Using integrated approaches to identify and implement novel therapies for the treatment of rare pediatric cancers such as melanoma, gastrointestinal stromal tumors and soft tissue sarcomas.
My research is centered on increasing our understanding of rare pediatric cancers. By combining clinicopathologic features with genomics, we are discovering the molecular nuances of pediatric cancers such as melanoma, gastrointestinal stromal tumors (GISTs) and soft tissue sarcomas. Our findings can then be used to stratify patients, tailor current treatments and pursue novel treatment strategies.
While pediatric cancer in itself is uncommon, there are some forms which are considered rare. These rare cancers make up between 10% to 11% of all pediatric cancer cases. I aim to understand why these rare cancers affect children and define how the pediatric forms of these cancers differ from the adult forms. Collectively, this information informs treatment strategies and can lead to novel treatment options.
Our integrated clinicopathological and genomic-based approach to study pediatric melanoma has resulted in the reclassification of this rare cancer into three distinct subsets: conventional or adult-type melanoma, melanoma arising in a giant melanocytic nevus and atypical Spitz tumor/spitz melanoma. We have identified that conventional melanoma presents similarly to adult melanoma while spitz melanoma, the most common pediatric melanoma, differs from adult melanoma and is characterized by gene fusions instead of mutations. These findings have drastically impacted the way these cancers are treated in children. Melanoma arising in a giant melanocytic nevus is resistant to therapy, and our continuing work aims to increase our understanding of this aggressive cancer so new treatment strategies can be developed and implemented.
Currently, St. Jude has a registry for pediatric melanoma, participates in clinical trials for melanoma and provides treatment and second opinions for patients with pediatric melanoma through the St. Jude Pediatric and Adolescent Melanoma Referral Clinic.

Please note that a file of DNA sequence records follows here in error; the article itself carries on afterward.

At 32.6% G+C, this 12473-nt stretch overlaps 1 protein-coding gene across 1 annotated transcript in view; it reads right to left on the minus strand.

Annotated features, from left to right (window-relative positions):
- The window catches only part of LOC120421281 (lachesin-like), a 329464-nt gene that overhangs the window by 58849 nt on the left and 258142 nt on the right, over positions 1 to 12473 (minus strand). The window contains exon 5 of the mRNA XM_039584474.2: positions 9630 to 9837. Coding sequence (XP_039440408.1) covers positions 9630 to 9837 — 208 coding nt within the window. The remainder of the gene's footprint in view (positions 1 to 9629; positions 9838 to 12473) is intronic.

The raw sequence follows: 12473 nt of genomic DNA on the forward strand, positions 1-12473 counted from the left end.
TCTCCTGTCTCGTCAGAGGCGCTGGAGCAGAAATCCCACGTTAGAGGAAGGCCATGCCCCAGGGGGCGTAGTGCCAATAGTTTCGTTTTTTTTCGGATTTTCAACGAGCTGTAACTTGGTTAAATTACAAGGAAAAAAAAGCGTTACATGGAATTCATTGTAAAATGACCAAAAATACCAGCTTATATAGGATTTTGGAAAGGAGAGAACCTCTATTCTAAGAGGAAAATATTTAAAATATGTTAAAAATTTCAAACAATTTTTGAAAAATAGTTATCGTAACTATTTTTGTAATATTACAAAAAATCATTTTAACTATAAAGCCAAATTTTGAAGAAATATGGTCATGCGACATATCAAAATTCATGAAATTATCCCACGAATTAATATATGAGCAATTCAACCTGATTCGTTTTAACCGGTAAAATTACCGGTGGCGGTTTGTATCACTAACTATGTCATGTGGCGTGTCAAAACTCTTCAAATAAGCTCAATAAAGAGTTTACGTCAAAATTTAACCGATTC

Gastrointestinal stromal tumors
Gastrointestinal stromal tumors (GISTs) are uncommon tumors which are typically genetically different in children as compared to adults. Unique molecular characteristics of these tumors in younger patients–such as succinate dehydrogenase (SDH) deficiency–has led to incorporation of genetic predisposition screening guidelines and alternate therapies.
Soft Tissue Sarcomas
Soft tissue sarcomas are cancerous tumors originating in the tissues. Of all childhood tumors diagnosed each year, less than five percent are classified as soft tissue sarcomas. Of these, rhabdomyosarcoma–tumors in the skeletal muscle–are the most common. Much of my research with soft tissue sarcomas is focused on limiting the amount of treatment while maintaining survival in low-risk patients and identifying new strategies to improve survival of high-risk patients. We are also using genomics to stratify patients and exploring the use of a liposomal-encapsulated irinotecan chemotherapy.
Aside from rhabdomyosarcoma, dozens of other non-rhabdomyosarcoma soft tissue sarcomas exist. We are investigating potential clinical treatments for several of these tumors, which is medically complex due to the heterogenous nature of these tumors.
Dr. Pappo is a pediatric oncologist who received his MD from the Medical School at the Universidad Anahuac in Mexico City. He then completed a residency at the University of Texas Health Science Center, a fellowship at the Children’s Medical Center of Dallas and the University of Texas Southwestern Medical Center and a clinical fellowship with the American Cancer Society. Dr. Pappo is a Member of the St. Jude Faculty, the Director of the Solid Tumor Division in the Department of Oncology and Co-Leader of the Developmental Biology and Solid Tumor Program. He is also the Alvin Mauer Endowed Chair. His clinical and research interests lie in the development of novel therapies for pediatric solid tumors, specifically rare pediatric cancers such as melanoma, GISTs and soft tissue sarcomas.